Enchanted Air is a beautifully written poetic memoir as the author shares her difficult childhood growing up as a Cuban-American when revolution breaks out in Cuba. Countdown is a fascinating "documentary novel" about 12-year-old air force kid Franny navigating her life in school and at home through the Cuban Missile Crisis.
Serena, share with us what you've learnt about this period in history?
After the Treaty of Paris between the U.S. and Spain, Cuba set up its first local government. Fulgencio Batista came to power as a democratic president for his first term. He decided to run for presidency again, but when he realized he was destined to lose he used his military force to get himself in. He became a dictator, turning Cuba into a military state. He executed his enemies, promoted organized crime and personal power and wealth.
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Cubans were tired of Batista and supported rebels such as Fidel Castro and his brother Raul. The U.S. finally said they couldn't support Batista any longer and suggested he flee the country. He did. After Batista was gone Fidel Castro took power once he ousted the original government. He first served as prime minister then president, promising every citizen a job and promoting health care. He also made Cuba the first communist state in the Western hemisphere.
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Then there was the Bay of Pigs invasion, a disastrous attempt by the U.S. to overthrow Castro's government. The embarrassing episode increased tensions and led to the U.S. having to pay $53-million in food and supplies to Cuba for the release of the 1,113 U.S. prisoners captured during the fighting. Then came the tensest thirteen days possibly in the history of the world - the 1962 Cuban missile crisis. Everyone knows of the USSR missiles that were placed in Cuba but not many people know of the missiles the U.S. put in Italy and Turkey at that time. Khrushchev (then leader of the USSR) and Kennedy sweated and waited, both of their fingers poised to launch their missiles. At the last second an agreement was made between the USSR and the U.S. where all missiles would be removed and the U.S. promised never to invade Cuba without provocation.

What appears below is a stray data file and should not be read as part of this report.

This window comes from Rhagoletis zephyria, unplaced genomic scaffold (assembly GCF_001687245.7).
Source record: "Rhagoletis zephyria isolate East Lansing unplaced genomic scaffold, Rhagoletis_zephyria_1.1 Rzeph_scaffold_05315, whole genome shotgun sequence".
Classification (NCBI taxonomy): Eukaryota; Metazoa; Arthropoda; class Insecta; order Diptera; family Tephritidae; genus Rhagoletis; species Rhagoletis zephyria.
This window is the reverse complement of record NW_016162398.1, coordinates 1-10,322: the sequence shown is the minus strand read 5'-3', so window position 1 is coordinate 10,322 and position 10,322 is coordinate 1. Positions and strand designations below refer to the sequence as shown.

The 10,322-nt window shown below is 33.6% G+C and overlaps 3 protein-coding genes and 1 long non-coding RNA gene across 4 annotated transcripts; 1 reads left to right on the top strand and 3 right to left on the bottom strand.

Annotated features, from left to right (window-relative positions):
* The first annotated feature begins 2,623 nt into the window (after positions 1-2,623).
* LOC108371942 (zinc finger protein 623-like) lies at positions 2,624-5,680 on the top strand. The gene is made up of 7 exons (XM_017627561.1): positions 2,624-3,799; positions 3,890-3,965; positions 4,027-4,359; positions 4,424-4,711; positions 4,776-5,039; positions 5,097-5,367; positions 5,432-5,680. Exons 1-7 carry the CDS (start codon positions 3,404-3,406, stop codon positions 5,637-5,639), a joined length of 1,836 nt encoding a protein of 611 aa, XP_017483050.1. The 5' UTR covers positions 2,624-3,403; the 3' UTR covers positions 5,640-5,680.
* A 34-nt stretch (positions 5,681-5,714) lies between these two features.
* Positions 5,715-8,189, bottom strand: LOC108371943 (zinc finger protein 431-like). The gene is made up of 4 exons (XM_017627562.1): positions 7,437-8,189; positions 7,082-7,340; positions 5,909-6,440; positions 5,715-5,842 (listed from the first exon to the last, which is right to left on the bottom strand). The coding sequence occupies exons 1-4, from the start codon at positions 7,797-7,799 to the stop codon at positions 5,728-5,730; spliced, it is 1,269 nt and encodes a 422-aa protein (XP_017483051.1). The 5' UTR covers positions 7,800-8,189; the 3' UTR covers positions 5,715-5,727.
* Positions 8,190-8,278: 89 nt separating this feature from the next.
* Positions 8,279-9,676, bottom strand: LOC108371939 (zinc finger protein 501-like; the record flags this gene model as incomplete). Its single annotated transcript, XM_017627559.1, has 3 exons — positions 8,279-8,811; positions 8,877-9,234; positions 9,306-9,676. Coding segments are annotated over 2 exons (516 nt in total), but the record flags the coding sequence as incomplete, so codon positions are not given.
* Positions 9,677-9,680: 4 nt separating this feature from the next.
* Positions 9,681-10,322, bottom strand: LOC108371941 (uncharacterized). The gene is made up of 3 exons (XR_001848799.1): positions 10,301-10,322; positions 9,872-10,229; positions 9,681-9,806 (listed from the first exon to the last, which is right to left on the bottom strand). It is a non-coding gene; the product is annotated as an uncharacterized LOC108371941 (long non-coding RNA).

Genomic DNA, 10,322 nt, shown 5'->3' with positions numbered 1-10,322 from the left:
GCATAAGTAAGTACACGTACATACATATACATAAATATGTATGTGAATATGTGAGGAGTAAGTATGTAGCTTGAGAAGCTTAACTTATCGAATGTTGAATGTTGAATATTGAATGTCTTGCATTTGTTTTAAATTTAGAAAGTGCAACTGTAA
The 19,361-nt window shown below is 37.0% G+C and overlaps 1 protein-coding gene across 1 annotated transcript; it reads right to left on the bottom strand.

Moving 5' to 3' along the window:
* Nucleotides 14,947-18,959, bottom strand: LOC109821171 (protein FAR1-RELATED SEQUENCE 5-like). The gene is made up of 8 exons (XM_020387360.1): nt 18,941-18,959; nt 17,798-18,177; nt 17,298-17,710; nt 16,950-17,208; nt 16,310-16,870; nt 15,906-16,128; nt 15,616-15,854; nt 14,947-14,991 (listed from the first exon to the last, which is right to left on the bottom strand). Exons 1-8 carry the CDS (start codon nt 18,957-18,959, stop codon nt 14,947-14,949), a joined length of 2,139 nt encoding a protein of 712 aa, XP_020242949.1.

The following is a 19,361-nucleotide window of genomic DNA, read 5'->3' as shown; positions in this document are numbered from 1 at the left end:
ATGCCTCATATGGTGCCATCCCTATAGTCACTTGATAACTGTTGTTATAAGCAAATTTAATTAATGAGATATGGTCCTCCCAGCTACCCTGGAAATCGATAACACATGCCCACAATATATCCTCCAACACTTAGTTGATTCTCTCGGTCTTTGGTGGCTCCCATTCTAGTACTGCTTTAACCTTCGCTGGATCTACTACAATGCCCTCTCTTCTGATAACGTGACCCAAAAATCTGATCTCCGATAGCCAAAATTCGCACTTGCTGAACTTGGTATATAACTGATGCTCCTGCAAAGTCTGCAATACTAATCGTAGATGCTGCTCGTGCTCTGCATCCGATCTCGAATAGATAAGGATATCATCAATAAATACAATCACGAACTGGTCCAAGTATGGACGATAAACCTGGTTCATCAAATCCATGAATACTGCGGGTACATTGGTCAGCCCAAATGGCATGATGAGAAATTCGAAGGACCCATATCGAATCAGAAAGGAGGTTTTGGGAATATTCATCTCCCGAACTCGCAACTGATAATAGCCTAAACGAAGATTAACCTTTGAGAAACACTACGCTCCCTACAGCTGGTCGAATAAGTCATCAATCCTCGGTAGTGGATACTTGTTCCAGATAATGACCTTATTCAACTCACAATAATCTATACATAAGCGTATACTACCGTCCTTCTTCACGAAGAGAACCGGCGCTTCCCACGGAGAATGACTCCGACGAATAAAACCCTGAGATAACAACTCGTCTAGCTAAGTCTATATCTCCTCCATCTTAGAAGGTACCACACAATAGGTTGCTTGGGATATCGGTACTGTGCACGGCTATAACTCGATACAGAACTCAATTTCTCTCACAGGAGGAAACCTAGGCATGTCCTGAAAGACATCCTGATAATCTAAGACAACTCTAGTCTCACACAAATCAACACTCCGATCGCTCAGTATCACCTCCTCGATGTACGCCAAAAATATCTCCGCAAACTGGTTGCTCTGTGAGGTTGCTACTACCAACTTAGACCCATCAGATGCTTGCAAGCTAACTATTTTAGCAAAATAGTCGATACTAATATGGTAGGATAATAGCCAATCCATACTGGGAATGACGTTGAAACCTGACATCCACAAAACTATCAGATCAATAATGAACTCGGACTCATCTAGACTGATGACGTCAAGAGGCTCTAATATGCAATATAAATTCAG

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"We and you ought not to pull on the ends of a rope in which you have tied the knots of war. Because the more the two of us pull, the tighter the knot will be tied." Nikita Khrushchev, First Secretary of the Communist Party of the Soviet Union, to U.S. President John Fitzgerald Kennedy, October 1962